Saturday, February 4, 2012

On the "object" of Vatican II

According to Peter and Margaret Hebblethwaite in their book Pope John XXIII: Pope of the Century, one of the ways Bl. Pope John solicited input for the Second Vatican Ecumenical Council he announced it was when he came across a pastoral letter by a diocesan bishop that impressed him he wrote to that bishop right away seeking his advice about the Council. Of all the pastoral letters written by bishops prior to the Council two seem to have particularly struck him. The very first one that grabbed the pope's attention was by Cardinal Léon-Joseph Suenens of Belgium, who would go on to become something of star at the Council, and the other, promulgated for Lent 1962, by then-Cardinal Giovanni Battista Montini, archbishop of Milan, who would succeed him as Pope Paul VI, bring Vatican II to its conclusion, and begin to implement the Council.

Suenens was concerned that the Council not deal exclusively with ad intra issues, but would take up questions that concern everyone, issues such as war and peace, nuclear weapons, birth control (a question that in 1963, with the Council underway, Pope John reserved to himself and appointed a Papal Commission to study, the culmination of this process, of course, was Paul VI's last ever encyclical letter, Humanae Vitae), et al.

Montini's Pensiamo al Concilio (i.e., Let's Think About the Council) was a lengthy treatment of the upcoming Council. He believed "the central theme of the Council would be the mystery of the Church." He stated that he did not think the Council would declare any new dogmas. He clearly came down on the side of those who believed that the Church needed to cease being a kind of medieval fortress in the midst of the world and to better engage the world: "The Church will divest itself, if need be, of whatever royal cloak still remains upon its sovereign shoulders, so that it may put on the simpler forms modern taste demands." He went on to opine that "We shall have a Council of positive rather than punitive reforms, and of exhortation rather than anathemas."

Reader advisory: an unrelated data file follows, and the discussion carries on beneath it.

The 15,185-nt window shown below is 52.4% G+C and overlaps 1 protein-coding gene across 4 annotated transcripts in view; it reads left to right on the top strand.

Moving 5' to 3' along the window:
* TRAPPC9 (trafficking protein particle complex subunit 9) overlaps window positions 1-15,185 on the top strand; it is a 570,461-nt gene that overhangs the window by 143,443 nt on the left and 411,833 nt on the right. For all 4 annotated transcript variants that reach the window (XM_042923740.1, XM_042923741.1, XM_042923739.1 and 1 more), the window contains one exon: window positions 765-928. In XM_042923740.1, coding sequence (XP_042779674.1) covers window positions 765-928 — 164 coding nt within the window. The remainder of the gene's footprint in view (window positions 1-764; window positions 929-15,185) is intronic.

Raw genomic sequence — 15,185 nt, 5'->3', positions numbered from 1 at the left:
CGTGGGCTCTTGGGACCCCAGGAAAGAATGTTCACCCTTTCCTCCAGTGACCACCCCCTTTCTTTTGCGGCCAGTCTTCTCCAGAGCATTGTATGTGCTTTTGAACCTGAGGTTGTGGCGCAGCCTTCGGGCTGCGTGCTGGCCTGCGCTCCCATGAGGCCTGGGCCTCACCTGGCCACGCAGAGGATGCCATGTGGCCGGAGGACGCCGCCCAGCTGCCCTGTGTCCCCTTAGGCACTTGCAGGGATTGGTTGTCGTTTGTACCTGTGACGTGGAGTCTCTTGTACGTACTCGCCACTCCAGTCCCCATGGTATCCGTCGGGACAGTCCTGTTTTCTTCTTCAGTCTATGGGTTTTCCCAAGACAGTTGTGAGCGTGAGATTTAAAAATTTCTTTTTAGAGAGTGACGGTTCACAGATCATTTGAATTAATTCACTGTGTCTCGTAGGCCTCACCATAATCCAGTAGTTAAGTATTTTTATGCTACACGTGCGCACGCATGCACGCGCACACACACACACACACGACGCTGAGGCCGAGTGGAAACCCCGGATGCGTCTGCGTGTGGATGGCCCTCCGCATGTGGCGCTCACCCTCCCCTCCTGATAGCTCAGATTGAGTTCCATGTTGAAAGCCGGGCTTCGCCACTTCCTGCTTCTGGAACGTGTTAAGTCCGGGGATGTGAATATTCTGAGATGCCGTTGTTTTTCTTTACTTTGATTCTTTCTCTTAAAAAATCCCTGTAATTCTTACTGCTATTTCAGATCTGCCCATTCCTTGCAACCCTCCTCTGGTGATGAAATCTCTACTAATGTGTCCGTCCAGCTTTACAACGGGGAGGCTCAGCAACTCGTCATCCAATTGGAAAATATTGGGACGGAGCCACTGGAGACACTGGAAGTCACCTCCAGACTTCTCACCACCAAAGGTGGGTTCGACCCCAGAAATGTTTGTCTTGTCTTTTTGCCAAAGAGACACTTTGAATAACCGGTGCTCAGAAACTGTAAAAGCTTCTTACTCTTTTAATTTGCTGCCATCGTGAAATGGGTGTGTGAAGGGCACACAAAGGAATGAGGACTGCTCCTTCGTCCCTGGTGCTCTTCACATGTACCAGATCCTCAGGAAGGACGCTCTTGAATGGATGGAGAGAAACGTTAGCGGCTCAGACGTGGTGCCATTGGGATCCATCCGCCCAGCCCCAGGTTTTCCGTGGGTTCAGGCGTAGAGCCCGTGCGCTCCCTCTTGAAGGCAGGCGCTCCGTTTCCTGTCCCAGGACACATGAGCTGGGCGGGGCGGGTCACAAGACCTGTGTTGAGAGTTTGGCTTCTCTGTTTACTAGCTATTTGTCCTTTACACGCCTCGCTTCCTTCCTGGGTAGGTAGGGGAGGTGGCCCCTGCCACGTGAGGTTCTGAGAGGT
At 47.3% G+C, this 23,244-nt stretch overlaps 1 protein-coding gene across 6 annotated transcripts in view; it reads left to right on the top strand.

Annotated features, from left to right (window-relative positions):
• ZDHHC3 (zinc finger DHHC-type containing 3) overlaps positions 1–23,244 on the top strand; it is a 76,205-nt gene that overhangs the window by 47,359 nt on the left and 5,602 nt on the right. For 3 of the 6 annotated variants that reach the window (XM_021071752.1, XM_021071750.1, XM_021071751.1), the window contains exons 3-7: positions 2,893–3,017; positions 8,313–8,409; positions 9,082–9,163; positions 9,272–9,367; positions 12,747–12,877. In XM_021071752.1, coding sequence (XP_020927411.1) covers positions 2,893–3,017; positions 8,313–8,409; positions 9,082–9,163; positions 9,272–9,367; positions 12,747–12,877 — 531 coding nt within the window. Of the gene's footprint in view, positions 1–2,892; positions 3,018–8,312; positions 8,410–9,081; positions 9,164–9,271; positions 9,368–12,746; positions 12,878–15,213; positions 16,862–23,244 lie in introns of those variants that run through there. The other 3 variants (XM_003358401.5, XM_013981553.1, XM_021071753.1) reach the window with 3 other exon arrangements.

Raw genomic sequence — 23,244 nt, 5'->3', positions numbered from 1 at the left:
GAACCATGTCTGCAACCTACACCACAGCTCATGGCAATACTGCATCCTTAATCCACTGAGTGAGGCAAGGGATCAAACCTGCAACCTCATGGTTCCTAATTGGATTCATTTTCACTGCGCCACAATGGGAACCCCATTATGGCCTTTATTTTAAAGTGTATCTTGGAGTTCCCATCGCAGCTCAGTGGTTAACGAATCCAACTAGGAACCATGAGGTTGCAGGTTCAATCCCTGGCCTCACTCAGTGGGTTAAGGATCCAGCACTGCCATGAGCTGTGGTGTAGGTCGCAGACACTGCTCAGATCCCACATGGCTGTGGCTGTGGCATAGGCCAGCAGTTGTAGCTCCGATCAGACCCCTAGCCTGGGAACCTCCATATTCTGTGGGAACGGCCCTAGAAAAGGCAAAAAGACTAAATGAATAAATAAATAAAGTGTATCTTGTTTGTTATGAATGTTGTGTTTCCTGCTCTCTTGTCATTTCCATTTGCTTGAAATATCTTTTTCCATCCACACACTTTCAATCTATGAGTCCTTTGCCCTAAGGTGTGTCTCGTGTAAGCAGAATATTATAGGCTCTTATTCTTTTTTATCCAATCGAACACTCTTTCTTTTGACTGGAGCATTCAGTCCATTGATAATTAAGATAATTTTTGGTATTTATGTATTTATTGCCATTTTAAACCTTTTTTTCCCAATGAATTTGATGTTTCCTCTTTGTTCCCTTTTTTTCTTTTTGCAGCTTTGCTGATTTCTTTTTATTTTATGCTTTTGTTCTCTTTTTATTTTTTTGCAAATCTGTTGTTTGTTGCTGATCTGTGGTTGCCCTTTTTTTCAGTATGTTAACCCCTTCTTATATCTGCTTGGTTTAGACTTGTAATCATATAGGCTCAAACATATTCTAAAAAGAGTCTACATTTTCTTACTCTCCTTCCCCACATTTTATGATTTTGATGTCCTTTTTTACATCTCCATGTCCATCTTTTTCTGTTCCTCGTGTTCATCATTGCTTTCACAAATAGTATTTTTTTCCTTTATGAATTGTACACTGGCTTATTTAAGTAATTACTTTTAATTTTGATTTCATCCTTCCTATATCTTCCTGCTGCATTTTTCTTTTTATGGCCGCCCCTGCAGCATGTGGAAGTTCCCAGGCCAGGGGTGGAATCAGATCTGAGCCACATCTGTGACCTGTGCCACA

Affirming Montini's impressions, Pope John, with his motu proprio establishing the commissions for the upcoming Council, set forth on 5 June 1960, wrote, "On the occasion of our first encyclical letter [Ad Petri Cathedram], we made it clear that the ecumenical council was being held with this primary object: 'The growth of the Catholic Faith and the renewal along right lines of the habits of Christian people, and the adapting of ecclesiastical discipline [the promulgation of an updated code of canon law and a unified code for the Eastern Churches in communion with Rome] to the needs and conditions of the present time.'"

The touchstone speech of his pontificate, at least to date, on the correct interpretation of the Second Vatican Ecumenical Council remains Pope Benedict's 2005 pre-Christmas speech to the Roman Curia, in which he said, "there is an interpretation that I would call 'a hermeneutic of discontinuity and rupture'; it has frequently availed itself of the sympathies of the mass media, and also one trend of modern theology. On the other, there is the 'hermeneutic of reform,' of renewal in the continuity of the one subject-Church which the Lord has given to us. She is a subject which increases in time and develops, yet always remaining the same, the one subject of the journeying People of God." While I have quoted this passage numerous times, I found a corollary to it last night when I read the following passage from Pope John XXIII's Apostolic Letter, promulgated in August 1962, Appropinquante Concilio: the Council, according to Good Pope John, "will be a demonstration of the Church, always living and always young, which feels the rhythm of the times and which in every century beautifies itself with new splendor, radiates new light, achieves new conquests, while remaining identical in itself, faithful to the divine image impressed on its countenance by its Spouse, who loves and protects her, Christ Jesus."

1 comment:

  1. That is a stunning quote of Bl. John you have included, thanks for that.

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